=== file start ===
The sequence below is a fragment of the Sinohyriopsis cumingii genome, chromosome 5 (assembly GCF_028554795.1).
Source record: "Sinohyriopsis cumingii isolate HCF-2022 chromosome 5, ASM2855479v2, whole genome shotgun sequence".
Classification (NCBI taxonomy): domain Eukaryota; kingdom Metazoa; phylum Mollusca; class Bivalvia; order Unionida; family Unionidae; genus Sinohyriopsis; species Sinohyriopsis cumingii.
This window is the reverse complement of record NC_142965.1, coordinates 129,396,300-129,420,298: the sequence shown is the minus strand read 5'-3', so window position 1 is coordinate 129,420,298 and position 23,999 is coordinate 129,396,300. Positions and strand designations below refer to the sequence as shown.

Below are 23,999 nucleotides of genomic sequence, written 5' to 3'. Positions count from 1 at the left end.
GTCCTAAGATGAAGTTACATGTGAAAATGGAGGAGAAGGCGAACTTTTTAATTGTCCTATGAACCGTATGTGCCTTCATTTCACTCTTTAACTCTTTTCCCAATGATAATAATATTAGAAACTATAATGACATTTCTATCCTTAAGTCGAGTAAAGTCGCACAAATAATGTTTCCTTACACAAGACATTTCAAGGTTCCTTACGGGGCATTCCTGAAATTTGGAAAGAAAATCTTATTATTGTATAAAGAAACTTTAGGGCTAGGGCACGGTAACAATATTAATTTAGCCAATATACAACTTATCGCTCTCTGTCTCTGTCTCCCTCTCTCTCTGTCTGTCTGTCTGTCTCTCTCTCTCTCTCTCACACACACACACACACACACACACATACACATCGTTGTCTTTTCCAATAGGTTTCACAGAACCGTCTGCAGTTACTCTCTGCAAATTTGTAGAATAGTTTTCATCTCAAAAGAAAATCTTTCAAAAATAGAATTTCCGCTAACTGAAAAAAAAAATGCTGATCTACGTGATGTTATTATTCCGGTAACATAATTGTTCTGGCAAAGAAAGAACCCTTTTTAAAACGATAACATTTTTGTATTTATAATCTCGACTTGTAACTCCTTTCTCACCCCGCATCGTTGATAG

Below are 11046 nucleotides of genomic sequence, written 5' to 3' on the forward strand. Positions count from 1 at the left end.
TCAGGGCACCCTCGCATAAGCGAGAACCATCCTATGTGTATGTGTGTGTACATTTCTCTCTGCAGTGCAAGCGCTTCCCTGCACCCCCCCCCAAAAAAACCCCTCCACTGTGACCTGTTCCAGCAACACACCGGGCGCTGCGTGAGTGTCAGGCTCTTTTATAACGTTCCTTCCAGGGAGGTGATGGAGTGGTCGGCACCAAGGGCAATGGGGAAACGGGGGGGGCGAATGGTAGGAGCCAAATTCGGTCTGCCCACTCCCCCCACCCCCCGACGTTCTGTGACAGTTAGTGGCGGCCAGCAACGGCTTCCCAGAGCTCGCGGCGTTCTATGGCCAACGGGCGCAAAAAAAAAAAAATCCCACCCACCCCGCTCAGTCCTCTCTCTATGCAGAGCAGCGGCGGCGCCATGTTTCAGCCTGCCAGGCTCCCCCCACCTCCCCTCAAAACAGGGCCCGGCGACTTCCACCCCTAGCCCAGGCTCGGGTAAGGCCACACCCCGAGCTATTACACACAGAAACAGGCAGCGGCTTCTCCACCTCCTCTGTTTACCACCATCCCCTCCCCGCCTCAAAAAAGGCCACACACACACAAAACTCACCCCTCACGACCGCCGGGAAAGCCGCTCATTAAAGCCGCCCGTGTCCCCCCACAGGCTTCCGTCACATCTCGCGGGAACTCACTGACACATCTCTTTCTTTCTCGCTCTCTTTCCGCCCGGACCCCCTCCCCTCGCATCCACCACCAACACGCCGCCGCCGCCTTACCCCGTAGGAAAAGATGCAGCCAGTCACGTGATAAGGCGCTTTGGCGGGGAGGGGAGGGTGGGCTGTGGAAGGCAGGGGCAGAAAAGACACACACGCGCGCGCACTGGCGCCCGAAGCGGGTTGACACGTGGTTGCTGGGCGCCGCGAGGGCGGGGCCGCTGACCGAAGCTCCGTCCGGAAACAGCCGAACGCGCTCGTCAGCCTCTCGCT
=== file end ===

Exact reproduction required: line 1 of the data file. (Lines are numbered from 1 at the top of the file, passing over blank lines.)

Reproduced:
The sequence below is a fragment of the Sinohyriopsis cumingii genome, chromosome 5 (assembly GCF_028554795.1).